It is rare in business these days that a company handles all aspects of its business in-house. It used to be that only payroll processing was outsourced to the likes of ADP and Paychex, and most every other function would be handled internally. In today’s world, companies want to be more nimble and specialized in what they do best. As a result, many functions, specifically additional go-to-market services, are being outsourced to third-party specialists.
Some examples include:
- Life science companies license their intellectual property in order for another company to develop products for market;
- Generic pharmaceuticals as well as e-commerce companies utilize third-party logistics experts that manage all aspects of their inventory lifecycle including shipping and invoicing;
- Many sports and entertainment marketing deals utilize the licensing rights for a particular talent endorsement;
- Various licensing arrangements and co-op marketing deals are prevalent in today’s consumer products industry;
- In the Healthcare industry, hospitals utilize physical recruitment agreements to increase its number of patients.
No matter what the industry, the use of these third-party specialists creates different forms of risk for the respective company, with the biggest risk being fraud. One of the best ways to combat fraud risk is to ensure that your formal outsourced agreement contains a Right to Audit clause.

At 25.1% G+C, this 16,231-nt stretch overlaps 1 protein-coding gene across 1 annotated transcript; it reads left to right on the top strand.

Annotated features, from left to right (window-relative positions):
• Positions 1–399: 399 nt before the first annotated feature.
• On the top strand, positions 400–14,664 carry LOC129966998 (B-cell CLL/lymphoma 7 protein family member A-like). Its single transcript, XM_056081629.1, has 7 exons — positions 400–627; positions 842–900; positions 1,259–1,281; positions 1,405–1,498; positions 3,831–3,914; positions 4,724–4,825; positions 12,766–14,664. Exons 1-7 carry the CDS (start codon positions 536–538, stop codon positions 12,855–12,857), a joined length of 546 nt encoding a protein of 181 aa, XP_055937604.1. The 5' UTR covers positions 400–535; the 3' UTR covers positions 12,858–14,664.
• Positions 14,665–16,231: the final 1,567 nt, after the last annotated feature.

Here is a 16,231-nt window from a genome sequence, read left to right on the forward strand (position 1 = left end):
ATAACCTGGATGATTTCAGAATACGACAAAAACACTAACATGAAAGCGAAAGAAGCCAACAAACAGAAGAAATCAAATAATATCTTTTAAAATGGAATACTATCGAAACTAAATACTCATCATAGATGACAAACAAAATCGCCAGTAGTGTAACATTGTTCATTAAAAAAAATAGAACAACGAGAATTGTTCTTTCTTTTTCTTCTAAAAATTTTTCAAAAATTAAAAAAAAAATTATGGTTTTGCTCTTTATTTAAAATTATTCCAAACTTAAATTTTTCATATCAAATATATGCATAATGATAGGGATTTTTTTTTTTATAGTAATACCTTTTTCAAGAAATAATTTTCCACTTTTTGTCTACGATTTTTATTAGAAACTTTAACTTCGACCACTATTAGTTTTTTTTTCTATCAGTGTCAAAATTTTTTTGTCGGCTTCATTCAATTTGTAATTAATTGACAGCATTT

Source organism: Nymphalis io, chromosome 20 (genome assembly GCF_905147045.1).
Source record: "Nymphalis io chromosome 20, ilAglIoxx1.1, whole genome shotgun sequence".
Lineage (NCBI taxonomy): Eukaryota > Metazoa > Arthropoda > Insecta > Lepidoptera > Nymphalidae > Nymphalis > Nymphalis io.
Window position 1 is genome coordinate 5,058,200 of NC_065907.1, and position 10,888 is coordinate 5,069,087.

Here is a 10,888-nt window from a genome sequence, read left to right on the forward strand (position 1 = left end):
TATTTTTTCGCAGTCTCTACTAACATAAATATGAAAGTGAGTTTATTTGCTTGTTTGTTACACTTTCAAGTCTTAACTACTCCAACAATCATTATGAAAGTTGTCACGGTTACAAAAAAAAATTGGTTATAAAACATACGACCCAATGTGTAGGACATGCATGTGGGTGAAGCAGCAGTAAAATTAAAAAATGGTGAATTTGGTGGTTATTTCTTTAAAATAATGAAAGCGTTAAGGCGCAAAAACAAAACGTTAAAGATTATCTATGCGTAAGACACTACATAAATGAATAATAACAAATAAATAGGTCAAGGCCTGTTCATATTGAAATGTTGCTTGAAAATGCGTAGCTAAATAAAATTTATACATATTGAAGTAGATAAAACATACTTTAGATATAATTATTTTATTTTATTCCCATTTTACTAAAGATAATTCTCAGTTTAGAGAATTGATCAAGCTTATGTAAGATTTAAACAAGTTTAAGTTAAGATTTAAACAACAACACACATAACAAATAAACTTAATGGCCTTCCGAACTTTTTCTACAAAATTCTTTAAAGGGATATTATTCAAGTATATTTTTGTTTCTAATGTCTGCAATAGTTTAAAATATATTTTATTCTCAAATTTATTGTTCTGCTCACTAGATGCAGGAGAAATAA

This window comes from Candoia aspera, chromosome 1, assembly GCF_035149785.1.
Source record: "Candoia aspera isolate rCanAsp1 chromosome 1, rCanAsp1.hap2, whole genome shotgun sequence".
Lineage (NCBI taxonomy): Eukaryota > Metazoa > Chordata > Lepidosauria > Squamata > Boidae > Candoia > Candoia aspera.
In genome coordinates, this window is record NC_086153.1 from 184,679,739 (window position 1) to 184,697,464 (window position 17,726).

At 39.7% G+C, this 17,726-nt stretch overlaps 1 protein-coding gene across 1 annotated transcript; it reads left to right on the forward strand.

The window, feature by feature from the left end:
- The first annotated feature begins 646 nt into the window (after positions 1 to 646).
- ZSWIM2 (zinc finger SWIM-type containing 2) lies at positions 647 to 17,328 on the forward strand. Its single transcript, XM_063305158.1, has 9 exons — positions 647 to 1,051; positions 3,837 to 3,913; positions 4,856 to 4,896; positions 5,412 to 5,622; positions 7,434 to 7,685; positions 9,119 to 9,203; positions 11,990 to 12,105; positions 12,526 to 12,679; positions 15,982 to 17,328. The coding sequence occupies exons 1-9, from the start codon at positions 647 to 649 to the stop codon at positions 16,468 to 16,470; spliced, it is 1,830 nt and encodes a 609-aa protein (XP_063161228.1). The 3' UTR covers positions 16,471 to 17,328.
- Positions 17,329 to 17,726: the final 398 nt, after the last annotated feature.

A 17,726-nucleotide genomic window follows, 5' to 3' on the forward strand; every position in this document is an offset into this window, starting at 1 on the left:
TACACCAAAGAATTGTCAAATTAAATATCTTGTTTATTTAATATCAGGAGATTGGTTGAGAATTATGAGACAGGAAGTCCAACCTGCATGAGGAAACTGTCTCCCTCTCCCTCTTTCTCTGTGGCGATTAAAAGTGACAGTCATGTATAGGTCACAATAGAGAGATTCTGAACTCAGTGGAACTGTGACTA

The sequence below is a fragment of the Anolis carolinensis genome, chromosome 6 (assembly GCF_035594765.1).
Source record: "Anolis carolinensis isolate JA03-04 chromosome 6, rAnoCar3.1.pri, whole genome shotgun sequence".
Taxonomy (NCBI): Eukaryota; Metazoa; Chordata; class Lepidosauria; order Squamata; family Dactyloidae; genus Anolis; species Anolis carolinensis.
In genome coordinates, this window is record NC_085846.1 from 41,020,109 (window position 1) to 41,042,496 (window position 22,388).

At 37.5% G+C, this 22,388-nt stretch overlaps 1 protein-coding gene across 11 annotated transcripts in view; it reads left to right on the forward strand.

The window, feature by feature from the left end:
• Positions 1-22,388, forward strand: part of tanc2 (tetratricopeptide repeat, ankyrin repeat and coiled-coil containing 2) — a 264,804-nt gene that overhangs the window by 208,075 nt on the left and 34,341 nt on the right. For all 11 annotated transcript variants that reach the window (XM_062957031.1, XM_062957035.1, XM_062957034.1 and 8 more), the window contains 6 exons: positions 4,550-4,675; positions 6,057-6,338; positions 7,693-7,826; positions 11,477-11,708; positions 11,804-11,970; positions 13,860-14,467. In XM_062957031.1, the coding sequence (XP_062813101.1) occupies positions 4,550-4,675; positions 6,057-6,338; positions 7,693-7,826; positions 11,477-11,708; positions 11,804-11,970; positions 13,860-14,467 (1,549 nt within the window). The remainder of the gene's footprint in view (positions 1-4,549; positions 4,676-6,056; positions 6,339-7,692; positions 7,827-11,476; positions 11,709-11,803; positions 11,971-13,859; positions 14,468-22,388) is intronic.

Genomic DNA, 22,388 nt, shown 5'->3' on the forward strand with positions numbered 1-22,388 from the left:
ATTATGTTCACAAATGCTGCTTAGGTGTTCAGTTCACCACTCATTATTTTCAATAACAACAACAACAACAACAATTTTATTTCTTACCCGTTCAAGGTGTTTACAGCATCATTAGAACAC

When carrying out audits, there tends to be greater trust in the relationship. It clearly sends a message that the company will be ensuring that:
- The third party is complying with the company’s ethics or business standards; and
- The third party is complying with the contractual relationship between both parties.
A typical section of a Right to Audit clause contains language such as:
[Third Party] will keep accurate and complete accounting records. Upon no less than ten days written notice and no more than once per fiscal year, the [Company] may audit or use a reputable accounting firm to audit, the [Third Party]’s records relating to its performance under this Agreement.
Best practices would include adding an additional paragraph to the Right to Audit clause regarding findings and costs:
Costs of any audits conducted under the authority of this right to audit and not addressed elsewhere will be borne by [Company] unless certain exemption criteria are met. If the audit discovers substantive findings related to inappropriate accounting, non-performance, misrepresentation or fraud, [Company] may recoup the costs of the audit work from the [Third Party]. Any adjustments and/or payments that must be made as a result of any such audit or inspection of the [Third Party]’s records shall be made within a reasonable amount of time (not to exceed 60 days) from the presentation of the [Company]’s findings to [Third Party].
In the ever-evolving business of specialization and the desire for continued growth, many companies are utilizing third party specialists to assist with various revenue streams. Using third parties can prove to be extremely beneficial in terms of cost and time savings, but they do come with added risks. Having a Right to Audit clause and acting on it annually will help mitigate those added risks.
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